﻿ Cutoff Frequency of Magnetic Coil                   # Magnetic Coil Cutoff Frequency Calculation For Current Source

There are application cases where current source is desirable. Current source is useful for maintaining constant current amplitude while the load impedance is change over frequency (or voltage or temperature). A perfect example is producing fixed AC magnetic field (constant current) over a frequency range. When using current source, the frequency response is very different from that of the traditional voltage-source. The 3dB cutoff frequency in analog circuits is well understood when using voltage-source. An example is the simple RC circuit cutoff (corner) frequency is f3dB = 1/(2πRC).

The cutoff frequencies of analog circuits for current source is different from that of voltage source. Figure 1 shows a simplified current-output driver/amplifier. It has a current output, while the input is voltage from a signal generator for example. The high current driver is therefore equivalent to a voltage-controlled-current-source. Below is the derivation for the cutoff frequency for a current source. All of the equations applied to the voltage and current at the output of the driver.

The voltage across a load is governed by Ohm's law giving in Equation 1. The I is the current, the Z is the impedance. For an inductive load such as AC magnetic coils, whose impedance is jωL. ω is the angular frequency or 2πf, and L is the inductance. Since we are calculating the magnitude, we will ignore the phase j. Equation 1 becomes Equation 2 for an inductive load such as Helmholtz coil set for example. Since ω = 2πf, Equation 3 is the voltage across the inductive load. Rearrange Equation 3 to solve for the frequency and the result is shown in Equation 4.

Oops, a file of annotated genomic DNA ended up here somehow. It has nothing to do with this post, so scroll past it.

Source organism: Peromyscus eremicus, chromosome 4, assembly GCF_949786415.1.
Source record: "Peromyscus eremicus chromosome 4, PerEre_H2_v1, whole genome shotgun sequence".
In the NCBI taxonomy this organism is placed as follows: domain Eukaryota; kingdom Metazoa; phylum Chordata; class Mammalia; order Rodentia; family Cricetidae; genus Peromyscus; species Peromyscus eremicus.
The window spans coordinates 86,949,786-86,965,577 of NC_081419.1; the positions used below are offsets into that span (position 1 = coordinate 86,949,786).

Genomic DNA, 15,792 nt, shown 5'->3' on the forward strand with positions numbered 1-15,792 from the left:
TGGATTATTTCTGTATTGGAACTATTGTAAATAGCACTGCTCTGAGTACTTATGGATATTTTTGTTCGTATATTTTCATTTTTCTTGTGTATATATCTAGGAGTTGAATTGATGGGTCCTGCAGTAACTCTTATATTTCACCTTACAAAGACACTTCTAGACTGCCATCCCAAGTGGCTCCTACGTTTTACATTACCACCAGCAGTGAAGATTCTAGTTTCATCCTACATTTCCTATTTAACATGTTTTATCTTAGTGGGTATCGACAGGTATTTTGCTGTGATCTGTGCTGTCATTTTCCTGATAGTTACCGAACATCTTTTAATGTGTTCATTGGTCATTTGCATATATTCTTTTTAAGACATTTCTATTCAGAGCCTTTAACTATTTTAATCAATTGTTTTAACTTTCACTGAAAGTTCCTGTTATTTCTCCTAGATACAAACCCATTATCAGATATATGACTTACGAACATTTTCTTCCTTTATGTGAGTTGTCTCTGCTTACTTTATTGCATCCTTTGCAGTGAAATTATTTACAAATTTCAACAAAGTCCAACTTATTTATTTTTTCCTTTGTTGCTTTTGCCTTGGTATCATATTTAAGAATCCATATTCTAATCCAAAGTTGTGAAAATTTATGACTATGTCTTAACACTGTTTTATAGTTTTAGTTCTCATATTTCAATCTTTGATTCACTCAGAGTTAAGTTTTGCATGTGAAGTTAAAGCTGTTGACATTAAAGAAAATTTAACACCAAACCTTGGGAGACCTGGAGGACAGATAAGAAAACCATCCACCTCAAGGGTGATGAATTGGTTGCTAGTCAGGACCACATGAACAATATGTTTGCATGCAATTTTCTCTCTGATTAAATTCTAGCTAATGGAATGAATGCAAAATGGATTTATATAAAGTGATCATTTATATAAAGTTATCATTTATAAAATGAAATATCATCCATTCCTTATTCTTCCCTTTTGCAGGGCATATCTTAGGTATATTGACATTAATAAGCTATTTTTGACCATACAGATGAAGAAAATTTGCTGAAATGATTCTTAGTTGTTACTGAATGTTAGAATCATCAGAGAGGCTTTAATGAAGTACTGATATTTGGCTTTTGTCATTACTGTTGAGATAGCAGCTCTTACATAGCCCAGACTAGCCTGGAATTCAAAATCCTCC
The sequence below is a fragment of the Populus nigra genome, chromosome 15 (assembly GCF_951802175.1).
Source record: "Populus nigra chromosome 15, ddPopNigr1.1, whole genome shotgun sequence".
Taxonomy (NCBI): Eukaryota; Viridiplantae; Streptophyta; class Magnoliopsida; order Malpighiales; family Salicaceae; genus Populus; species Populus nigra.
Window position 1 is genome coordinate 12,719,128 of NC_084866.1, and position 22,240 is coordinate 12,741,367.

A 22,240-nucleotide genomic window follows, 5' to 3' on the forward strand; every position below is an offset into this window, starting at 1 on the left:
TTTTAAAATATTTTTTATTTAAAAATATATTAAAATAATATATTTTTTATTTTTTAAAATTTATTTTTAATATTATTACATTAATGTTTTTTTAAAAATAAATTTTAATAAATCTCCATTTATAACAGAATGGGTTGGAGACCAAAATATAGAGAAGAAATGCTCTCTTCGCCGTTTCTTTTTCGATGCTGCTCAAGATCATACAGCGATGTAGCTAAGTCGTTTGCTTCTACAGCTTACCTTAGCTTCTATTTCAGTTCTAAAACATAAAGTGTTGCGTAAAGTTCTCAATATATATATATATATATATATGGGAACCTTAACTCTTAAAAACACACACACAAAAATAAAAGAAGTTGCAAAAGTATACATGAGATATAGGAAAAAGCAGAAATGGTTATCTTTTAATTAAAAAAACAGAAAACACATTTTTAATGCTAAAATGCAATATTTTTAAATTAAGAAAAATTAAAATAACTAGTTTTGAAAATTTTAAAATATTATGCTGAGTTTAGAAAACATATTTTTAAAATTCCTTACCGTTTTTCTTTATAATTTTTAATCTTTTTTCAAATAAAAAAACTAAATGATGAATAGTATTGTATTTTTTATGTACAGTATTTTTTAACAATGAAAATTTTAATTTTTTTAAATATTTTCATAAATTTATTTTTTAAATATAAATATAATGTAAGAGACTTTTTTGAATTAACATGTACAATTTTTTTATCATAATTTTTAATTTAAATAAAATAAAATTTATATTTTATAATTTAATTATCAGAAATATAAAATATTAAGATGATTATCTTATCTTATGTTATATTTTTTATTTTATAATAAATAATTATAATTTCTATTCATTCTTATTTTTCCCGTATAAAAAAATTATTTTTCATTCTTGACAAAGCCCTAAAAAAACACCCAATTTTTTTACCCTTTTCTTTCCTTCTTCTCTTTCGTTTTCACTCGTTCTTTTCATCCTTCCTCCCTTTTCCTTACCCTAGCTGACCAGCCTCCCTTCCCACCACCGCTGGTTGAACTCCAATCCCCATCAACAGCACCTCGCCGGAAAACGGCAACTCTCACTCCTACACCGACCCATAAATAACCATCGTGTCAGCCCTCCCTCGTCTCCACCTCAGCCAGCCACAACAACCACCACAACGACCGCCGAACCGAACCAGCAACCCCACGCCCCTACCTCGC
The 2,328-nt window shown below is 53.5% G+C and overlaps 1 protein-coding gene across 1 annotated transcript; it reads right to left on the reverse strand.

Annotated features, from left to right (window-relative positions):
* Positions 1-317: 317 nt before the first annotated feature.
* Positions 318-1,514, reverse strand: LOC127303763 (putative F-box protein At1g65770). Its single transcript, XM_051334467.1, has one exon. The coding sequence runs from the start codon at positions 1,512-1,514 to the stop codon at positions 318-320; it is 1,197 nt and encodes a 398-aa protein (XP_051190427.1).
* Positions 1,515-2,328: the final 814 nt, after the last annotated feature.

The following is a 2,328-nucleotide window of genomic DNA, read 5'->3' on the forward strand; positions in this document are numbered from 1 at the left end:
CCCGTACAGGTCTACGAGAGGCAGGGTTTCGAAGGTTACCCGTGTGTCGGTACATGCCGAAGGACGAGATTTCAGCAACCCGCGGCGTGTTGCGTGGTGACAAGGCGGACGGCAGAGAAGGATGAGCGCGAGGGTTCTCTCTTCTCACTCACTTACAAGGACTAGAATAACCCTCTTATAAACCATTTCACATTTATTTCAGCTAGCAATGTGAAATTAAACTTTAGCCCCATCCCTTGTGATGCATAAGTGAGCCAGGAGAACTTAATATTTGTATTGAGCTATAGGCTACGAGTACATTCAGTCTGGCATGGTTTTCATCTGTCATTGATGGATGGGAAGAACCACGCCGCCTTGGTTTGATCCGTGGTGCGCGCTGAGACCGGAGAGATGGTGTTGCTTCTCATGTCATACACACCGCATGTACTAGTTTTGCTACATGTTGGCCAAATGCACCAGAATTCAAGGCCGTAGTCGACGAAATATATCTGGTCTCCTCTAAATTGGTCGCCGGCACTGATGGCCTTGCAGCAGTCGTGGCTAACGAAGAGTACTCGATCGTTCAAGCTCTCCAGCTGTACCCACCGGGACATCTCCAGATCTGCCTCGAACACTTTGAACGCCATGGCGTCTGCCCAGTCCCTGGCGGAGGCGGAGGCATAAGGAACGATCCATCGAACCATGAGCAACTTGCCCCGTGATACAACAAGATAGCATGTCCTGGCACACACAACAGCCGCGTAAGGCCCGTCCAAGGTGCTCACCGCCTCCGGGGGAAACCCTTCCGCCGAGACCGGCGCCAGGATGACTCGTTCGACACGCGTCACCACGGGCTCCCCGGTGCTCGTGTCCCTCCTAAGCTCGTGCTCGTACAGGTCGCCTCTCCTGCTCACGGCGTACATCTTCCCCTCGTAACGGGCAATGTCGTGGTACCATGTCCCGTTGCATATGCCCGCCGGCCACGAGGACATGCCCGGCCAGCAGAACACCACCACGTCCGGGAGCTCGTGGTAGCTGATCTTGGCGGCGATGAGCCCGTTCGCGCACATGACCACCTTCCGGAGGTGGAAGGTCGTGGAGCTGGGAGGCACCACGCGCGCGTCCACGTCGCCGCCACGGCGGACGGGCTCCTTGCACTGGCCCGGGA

The current source driver has limited voltage range (compliance voltage range), and it also has a maximum output current limit (compliance current range). After inserting the maximum voltage and the desired set current, the maximum frequency without limited by voltage is given in Equation 5. This is also called the dropout frequency. ISet is set current or the regulated current at low-frequency.

## Table 1. Magnetic Coil Driver Selection Guide

 Model Voltage Range Peak Reactive Current (Note 1) Peak Resistive Current (Note 2) TS200-0A/B -10V to + 10V 0 – 4.0A 0 – 5.0A TS200-1B -20V to + 20V 0 – 2.8A 0 – 3.8A TS200-4A/B 0V to + 15V 0 – 3.5A 0 – 4.5A TS250-0 -10V to + 10V 0 – 5.0A 0 – 6.0A TS250-1 -20V to + 20V 0 – 3.1A 0 – 4.4A TS250-2 -30V to + 30V 0 – 2.1A 0 – 3.0A TS250-3 -40V to + 40V 0 – 1.7A 0 – 2.5A TS250-4 -6V to + 15V 0 – 4.0A 0 – 5.0A TS250-5 -6V to + 30V 0 – 2.1A 0 – 3.0A TS250-6 -6V to + 45V 0 – 1.7A 0 – 2.5A TS250-7 -6V to + 65V 0 – 2.1A 0 – 2.5A     ### Related Technical Information   Any higher frequency than the dropout frequency will cause current to go out-of-regulation. The driver's output current will be reduced at higher frequency. This is because the driver's output voltage has reached its maximum. For example, for an AC solenoid coil current driver that can output a maximum of 30V, the set output current of 1A, and the total coil inductance of 10mH, the dropout frequency is 477Hz. Any higher frequency will cause the current to reduce. Note the dropout frequency is a function of set output current. Lower current will have higher dropout frequency.